Volvo Car Corporation is now releasing the first photographs of its all-new sedan in the compact segment, the Volvo S40.
With a revolutionary interior design, class-leading safety, plus power-trains that encompass both five-cylinder engines and four-wheel drive, Volvo's entry-level model is taking a confident and decisive step forward.
The new Volvo S40 has its premiere showing at Frankfurt Motor Show in September.
The Volvo S40 is the first entirely new model from Volvo Cars following the success of the Volvo XC90, the car that redefined the SUV segment.
The all new Volvo S40 replaces the current S40 which was launched in Europe in 1995. It will be the entry model in Volvo's S-range, which in addition consists of the larger Volvo S60 and S80 models.
"With the new Volvo S40, we offer our customers large car benefits in a compact format. This, combined with an exciting design and exceptional road manners, makes the new S40 a highly potent challenger in this segment," says Volvo Cars President & CEO Hans-Olov Olsson.
Expanding the brand further down the age spectrum is an important part of Volvo Cars' strategy - it is particularly important that the entry-level model should appeal to young buyers.
"We want to attract customers into the Volvo family as early as possible, and the new Volvo S40 will definitely appeal to younger buyers," comments Hans-Olov Olsson.
From the outside, the new Volvo S40 is unmistakeably a Volvo, a modern evolution of traditional design language.
The interior is a revolution, with a slim free-floating centre console - the first of its kind in the automotive world - creating an aura of exclusivity, simplicity and space.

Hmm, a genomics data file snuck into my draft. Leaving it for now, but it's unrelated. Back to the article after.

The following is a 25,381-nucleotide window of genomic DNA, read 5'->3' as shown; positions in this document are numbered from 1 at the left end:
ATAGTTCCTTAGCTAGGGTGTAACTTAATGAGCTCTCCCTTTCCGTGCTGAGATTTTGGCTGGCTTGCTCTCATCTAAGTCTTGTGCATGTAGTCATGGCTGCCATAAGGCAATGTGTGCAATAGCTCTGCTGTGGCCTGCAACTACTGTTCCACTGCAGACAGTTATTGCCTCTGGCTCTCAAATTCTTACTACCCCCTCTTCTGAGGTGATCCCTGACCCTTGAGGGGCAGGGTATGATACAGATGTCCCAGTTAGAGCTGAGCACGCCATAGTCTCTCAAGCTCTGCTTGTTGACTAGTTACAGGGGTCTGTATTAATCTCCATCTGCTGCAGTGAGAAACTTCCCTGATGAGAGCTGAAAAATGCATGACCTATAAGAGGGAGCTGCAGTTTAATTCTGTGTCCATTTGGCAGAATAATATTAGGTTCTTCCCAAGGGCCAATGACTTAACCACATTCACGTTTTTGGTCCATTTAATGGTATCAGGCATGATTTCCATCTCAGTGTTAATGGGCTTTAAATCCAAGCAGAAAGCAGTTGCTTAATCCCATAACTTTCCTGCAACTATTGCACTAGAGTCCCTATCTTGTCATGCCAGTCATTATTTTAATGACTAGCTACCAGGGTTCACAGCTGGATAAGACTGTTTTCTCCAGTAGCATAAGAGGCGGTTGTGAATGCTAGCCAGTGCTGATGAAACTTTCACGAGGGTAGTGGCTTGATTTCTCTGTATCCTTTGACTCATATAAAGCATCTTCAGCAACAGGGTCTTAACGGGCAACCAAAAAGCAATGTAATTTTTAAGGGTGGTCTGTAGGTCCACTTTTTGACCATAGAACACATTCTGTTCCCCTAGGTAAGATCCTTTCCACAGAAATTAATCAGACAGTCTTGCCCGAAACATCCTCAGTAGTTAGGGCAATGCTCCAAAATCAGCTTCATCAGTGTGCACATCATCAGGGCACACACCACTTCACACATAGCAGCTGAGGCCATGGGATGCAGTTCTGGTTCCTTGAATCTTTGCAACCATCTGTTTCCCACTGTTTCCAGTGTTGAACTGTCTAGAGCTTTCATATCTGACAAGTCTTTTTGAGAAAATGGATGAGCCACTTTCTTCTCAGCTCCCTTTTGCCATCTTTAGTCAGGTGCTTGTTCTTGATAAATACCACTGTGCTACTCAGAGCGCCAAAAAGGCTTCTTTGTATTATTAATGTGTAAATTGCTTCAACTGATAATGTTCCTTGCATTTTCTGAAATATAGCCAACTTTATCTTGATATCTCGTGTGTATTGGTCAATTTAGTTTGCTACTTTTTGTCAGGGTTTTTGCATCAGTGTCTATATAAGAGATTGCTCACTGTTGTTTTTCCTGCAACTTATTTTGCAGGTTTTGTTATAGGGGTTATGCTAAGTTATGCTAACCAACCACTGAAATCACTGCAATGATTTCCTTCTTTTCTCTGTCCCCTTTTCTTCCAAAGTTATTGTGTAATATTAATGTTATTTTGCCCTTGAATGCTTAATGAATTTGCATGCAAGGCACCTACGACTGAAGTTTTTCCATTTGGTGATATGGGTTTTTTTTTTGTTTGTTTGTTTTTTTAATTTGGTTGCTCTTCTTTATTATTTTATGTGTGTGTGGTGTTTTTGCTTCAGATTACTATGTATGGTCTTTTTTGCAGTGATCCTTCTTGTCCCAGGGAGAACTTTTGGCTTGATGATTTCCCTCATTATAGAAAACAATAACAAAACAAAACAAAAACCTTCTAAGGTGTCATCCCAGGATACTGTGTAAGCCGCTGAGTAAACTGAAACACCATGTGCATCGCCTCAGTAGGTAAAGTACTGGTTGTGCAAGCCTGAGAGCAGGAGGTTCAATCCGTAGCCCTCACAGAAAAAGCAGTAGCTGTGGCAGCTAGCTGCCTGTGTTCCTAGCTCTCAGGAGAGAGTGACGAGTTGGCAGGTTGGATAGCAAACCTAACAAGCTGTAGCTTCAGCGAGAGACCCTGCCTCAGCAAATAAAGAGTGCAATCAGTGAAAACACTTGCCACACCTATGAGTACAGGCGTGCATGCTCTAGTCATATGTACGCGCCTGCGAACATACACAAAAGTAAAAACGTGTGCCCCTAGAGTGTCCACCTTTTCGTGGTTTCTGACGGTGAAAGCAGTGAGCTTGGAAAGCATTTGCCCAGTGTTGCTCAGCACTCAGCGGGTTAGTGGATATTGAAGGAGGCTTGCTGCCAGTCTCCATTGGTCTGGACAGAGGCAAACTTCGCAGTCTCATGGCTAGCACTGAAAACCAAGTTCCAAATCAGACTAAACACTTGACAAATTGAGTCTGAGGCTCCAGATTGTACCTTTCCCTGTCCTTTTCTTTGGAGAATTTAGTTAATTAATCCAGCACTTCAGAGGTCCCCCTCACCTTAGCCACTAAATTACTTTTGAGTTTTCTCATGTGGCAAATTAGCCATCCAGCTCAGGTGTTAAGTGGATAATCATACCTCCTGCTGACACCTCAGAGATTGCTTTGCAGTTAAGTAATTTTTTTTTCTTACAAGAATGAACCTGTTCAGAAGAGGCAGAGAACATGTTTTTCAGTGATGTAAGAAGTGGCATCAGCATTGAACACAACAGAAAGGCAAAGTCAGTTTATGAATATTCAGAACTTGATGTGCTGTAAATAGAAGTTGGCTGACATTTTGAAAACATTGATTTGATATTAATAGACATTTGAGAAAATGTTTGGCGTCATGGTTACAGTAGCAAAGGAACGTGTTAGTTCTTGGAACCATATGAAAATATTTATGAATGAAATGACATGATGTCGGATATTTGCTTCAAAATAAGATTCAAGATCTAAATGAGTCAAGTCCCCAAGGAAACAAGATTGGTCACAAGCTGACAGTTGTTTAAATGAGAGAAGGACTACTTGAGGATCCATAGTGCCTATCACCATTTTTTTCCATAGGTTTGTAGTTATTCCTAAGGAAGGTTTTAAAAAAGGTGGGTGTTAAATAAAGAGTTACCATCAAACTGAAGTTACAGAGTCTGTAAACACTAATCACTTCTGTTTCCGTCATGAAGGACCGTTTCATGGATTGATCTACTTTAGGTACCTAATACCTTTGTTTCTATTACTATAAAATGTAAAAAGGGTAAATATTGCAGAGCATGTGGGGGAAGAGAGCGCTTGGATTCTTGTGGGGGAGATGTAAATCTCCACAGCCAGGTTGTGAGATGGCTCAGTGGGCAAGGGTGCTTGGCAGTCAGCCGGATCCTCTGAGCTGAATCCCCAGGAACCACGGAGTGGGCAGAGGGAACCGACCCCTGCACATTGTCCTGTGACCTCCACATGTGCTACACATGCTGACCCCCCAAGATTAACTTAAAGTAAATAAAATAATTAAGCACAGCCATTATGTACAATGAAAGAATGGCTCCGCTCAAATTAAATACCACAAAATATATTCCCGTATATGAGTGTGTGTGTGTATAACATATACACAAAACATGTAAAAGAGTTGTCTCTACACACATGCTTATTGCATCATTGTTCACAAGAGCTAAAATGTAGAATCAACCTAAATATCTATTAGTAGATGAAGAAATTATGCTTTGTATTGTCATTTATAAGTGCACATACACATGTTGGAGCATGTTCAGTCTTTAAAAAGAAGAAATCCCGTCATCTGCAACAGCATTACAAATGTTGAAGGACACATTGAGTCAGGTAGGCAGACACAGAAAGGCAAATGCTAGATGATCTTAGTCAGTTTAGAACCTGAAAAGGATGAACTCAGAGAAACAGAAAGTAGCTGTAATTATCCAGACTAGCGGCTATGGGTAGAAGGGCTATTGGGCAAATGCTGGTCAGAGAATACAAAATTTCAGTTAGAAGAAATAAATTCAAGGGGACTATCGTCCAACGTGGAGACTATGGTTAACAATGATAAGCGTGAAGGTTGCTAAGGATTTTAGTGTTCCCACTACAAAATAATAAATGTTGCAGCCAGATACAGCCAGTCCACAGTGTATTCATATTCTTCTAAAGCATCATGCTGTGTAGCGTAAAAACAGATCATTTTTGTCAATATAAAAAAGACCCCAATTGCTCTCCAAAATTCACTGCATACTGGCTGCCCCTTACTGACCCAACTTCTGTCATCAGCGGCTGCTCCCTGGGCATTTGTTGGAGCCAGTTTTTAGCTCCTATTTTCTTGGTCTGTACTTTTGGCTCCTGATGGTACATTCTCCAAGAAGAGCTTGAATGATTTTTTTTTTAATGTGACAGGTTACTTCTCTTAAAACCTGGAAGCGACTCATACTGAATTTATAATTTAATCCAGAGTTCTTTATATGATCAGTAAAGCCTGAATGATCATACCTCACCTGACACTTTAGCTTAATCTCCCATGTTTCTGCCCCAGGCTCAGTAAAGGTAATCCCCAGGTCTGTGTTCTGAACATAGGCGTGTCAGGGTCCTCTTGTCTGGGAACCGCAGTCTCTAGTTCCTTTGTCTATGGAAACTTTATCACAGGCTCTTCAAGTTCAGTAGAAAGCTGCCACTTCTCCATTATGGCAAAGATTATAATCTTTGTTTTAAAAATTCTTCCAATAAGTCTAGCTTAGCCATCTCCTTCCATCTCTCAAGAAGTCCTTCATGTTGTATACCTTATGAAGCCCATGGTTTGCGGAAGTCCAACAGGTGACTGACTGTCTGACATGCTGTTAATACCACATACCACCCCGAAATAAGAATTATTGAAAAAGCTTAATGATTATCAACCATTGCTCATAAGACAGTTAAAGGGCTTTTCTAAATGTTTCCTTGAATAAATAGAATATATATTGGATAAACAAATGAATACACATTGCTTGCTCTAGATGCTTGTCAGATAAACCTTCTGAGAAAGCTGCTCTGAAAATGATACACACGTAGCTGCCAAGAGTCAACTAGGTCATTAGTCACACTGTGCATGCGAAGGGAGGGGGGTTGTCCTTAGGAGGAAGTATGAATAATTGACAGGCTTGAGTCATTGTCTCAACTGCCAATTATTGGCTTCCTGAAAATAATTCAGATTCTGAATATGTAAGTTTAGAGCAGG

"The centre console is a design icon for the new Volvo S40," says Henrik Otto, Design Director at Volvo Cars.
"We intend to pursue our position as innovators in the car design world, not looking at what our competitors are doing. It is therefore far more valuable to keep an eye on what they're not doing," continues Henrik Otto.
In the new Volvo S40, Volvo Cars continues its ground-breaking use of high-tensile steel. In the new frontal structure, four different grades of steel are used in a high-tech interplay to provide maximum safety for the car's occupants.
"Naturally, our goal is that the new Volvo S40 should be the safest car in its class, offering precisely the same safety levels as our larger models but within more compact dimensions," says Hans-Olov Olsson.
The new Volvo S40 is being introduced with a choice of 5-cylinder engines with the 162kW (220hp) turbo-charged T5 model topping the range, as well as a 100kW (136hp) 4-cylinder turbodiesel. The diesel will not be sold on the Australian market.
The Volvo S40 T5 can also be specified in an AWD version, that is to say with Volvo's electronically controlled four-wheel drive, and with a 6-speed manual gearbox.
The engine range for Europe will be supplemented with 4-cylinder petrol engines.
The new Volvo S40 will be built in the Volvo Cars factory in Ghent in Belgium, which has been remodelled and modernised for this purpose at a cost of 340 million Euros (appr. AUD196 million).
Production gets under way in the third quarter of this year. In 2003, the new Volvo S40 will only be sold in Sweden. Introduction in Australia will start progressively from late in the second quarter of 2004.
The sales target for 2004 is 70,000 cars, of which 20,000 are earmarked for expected demand from the USA, the largest single market for the new Volvo S40.
The new Volvo S40 is the first in a range of new Volvo models sharing common technology. Next in line is the Volvo V50, a sports wagon that will reach Australian showrooms late in the third quarter of 2004.